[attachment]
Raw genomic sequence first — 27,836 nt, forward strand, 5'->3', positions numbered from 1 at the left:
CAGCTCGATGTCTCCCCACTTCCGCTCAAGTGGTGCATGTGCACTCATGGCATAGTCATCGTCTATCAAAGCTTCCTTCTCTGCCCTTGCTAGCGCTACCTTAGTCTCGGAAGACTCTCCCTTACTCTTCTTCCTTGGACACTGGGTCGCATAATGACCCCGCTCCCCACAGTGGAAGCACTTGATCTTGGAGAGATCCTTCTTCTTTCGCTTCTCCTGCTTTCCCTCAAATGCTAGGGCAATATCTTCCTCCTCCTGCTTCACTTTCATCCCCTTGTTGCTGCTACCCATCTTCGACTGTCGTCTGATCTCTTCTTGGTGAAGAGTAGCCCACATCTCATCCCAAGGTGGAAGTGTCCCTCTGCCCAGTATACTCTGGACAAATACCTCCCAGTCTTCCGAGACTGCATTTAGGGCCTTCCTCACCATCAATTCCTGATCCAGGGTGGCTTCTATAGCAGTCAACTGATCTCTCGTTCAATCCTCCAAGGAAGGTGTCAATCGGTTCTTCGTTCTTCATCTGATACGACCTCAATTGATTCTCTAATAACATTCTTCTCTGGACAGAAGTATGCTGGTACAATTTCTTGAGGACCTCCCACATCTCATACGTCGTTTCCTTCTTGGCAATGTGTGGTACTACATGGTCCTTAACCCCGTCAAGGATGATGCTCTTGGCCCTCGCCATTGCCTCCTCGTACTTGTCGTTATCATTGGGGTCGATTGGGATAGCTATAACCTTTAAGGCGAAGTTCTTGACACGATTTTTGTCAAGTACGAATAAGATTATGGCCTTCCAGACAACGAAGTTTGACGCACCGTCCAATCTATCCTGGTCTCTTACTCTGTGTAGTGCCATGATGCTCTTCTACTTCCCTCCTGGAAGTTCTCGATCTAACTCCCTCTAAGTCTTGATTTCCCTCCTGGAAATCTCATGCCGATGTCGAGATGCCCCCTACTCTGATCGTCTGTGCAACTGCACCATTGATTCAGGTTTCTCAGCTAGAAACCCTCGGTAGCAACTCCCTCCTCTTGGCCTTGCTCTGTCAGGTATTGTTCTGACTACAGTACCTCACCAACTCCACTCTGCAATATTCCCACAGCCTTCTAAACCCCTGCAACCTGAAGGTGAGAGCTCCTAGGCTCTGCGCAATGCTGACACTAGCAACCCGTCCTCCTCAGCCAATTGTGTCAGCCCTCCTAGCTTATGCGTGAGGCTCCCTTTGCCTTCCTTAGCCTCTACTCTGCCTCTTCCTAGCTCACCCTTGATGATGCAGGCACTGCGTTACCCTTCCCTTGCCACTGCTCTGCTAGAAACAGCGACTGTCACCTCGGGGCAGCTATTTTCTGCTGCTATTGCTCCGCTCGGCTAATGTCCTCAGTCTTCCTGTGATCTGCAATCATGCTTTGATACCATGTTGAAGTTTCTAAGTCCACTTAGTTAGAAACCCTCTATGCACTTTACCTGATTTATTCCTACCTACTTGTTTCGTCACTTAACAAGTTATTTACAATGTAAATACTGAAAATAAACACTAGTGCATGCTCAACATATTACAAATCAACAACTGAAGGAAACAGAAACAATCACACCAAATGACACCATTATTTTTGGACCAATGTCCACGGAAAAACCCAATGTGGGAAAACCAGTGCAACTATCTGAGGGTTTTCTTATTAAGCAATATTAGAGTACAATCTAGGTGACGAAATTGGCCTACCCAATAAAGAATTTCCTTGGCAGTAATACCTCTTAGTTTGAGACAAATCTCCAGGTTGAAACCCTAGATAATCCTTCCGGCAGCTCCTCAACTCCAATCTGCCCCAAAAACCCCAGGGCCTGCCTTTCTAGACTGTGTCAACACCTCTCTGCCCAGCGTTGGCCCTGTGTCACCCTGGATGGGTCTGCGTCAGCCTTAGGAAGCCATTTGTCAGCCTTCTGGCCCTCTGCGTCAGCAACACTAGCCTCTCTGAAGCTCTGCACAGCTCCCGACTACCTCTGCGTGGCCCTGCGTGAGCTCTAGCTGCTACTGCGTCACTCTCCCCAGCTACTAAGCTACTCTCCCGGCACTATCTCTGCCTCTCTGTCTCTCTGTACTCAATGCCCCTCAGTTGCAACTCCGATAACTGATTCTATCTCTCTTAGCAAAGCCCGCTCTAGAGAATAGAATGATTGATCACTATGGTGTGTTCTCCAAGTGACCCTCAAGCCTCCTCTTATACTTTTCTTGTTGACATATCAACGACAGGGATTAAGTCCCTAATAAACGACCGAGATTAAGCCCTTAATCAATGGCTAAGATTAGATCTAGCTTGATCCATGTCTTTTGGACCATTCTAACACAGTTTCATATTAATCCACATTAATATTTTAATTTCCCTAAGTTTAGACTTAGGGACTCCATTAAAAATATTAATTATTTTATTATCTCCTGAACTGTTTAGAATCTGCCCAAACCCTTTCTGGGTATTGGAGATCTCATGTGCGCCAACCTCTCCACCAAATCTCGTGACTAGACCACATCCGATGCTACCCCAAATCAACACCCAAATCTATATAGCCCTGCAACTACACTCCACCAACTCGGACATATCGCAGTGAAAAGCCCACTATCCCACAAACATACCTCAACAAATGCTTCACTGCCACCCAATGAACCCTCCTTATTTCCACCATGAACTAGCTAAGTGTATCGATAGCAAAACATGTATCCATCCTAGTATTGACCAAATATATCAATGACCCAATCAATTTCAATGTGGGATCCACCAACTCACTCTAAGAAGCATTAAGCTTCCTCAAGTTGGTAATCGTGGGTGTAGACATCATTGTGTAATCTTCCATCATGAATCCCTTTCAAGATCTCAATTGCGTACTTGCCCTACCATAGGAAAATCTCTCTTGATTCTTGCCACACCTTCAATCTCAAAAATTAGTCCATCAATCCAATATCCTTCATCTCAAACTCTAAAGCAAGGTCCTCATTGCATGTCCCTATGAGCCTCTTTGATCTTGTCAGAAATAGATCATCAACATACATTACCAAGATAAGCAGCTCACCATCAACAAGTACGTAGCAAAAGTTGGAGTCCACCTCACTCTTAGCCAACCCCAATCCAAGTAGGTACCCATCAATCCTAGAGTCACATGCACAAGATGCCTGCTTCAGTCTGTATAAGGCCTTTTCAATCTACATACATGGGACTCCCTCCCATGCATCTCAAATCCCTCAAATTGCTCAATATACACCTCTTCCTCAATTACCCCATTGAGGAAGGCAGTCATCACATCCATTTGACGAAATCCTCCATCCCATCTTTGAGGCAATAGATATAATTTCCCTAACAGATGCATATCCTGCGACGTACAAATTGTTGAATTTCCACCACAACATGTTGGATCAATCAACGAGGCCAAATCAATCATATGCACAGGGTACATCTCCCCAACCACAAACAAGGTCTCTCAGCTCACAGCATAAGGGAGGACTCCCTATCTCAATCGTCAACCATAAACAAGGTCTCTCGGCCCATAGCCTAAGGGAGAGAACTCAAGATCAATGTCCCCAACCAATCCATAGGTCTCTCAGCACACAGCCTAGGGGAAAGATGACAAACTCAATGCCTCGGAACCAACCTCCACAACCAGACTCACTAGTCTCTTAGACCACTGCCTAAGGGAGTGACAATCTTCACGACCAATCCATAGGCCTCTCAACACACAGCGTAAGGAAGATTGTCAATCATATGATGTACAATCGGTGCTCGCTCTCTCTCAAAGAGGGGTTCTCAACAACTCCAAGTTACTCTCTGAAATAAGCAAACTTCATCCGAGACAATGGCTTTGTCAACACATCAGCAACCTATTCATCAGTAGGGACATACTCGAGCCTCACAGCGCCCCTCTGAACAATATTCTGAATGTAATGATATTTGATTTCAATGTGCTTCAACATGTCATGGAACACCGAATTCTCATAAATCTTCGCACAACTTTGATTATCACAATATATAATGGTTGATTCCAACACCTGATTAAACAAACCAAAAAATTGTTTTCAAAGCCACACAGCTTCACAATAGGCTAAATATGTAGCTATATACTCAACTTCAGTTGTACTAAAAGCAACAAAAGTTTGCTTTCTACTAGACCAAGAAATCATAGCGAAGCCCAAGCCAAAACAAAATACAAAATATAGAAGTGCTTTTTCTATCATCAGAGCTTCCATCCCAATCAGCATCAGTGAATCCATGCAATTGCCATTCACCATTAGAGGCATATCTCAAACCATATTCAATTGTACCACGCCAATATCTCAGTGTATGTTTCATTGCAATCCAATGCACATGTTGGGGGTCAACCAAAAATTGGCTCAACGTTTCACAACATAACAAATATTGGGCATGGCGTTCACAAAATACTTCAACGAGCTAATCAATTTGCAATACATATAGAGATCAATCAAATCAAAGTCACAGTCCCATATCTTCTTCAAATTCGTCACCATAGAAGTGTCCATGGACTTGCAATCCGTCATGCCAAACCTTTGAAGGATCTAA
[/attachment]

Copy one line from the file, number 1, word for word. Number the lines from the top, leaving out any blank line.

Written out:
Raw genomic sequence first — 27,836 nt, forward strand, 5'->3', positions numbered from 1 at the left: